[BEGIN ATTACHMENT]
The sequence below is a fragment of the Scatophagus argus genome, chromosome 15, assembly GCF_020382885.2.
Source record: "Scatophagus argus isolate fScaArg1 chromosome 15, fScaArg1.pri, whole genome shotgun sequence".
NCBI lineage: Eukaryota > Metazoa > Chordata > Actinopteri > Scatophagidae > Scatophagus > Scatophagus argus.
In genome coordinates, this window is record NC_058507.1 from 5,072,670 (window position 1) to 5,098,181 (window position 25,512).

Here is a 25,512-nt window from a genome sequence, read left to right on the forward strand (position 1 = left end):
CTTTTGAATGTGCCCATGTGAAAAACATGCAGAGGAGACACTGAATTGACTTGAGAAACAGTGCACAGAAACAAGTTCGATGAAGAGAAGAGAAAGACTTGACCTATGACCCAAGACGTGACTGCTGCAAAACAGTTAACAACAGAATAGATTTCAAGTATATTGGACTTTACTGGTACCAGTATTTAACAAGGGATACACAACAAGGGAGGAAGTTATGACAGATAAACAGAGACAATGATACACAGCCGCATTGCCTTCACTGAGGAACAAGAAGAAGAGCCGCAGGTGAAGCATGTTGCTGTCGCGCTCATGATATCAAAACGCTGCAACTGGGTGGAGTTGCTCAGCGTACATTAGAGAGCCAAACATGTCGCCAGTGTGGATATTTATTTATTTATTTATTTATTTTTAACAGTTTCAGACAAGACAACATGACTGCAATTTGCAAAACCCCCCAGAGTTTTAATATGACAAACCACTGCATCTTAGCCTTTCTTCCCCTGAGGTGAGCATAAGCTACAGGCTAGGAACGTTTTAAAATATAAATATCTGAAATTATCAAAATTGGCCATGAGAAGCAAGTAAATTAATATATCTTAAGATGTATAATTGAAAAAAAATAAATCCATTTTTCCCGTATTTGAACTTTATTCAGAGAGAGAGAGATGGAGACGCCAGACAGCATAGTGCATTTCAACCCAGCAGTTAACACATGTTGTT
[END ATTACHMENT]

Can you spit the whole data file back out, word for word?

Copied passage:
The sequence below is a fragment of the Scatophagus argus genome, chromosome 15, assembly GCF_020382885.2.
Source record: "Scatophagus argus isolate fScaArg1 chromosome 15, fScaArg1.pri, whole genome shotgun sequence".
NCBI lineage: Eukaryota > Metazoa > Chordata > Actinopteri > Scatophagidae > Scatophagus > Scatophagus argus.
In genome coordinates, this window is record NC_058507.1 from 5,072,670 (window position 1) to 5,098,181 (window position 25,512).

Here is a 25,512-nt window from a genome sequence, read left to right on the forward strand (position 1 = left end):
CTTTTGAATGTGCCCATGTGAAAAACATGCAGAGGAGACACTGAATTGACTTGAGAAACAGTGCACAGAAACAAGTTCGATGAAGAGAAGAGAAAGACTTGACCTATGACCCAAGACGTGACTGCTGCAAAACAGTTAACAACAGAATAGATTTCAAGTATATTGGACTTTACTGGTACCAGTATTTAACAAGGGATACACAACAAGGGAGGAAGTTATGACAGATAAACAGAGACAATGATACACAGCCGCATTGCCTTCACTGAGGAACAAGAAGAAGAGCCGCAGGTGAAGCATGTTGCTGTCGCGCTCATGATATCAAAACGCTGCAACTGGGTGGAGTTGCTCAGCGTACATTAGAGAGCCAAACATGTCGCCAGTGTGGATATTTATTTATTTATTTATTTATTTTTAACAGTTTCAGACAAGACAACATGACTGCAATTTGCAAAACCCCCCAGAGTTTTAATATGACAAACCACTGCATCTTAGCCTTTCTTCCCCTGAGGTGAGCATAAGCTACAGGCTAGGAACGTTTTAAAATATAAATATCTGAAATTATCAAAATTGGCCATGAGAAGCAAGTAAATTAATATATCTTAAGATGTATAATTGAAAAAAAATAAATCCATTTTTCCCGTATTTGAACTTTATTCAGAGAGAGAGAGATGGAGACGCCAGACAGCATAGTGCATTTCAACCCAGCAGTTAACACATGTTGTT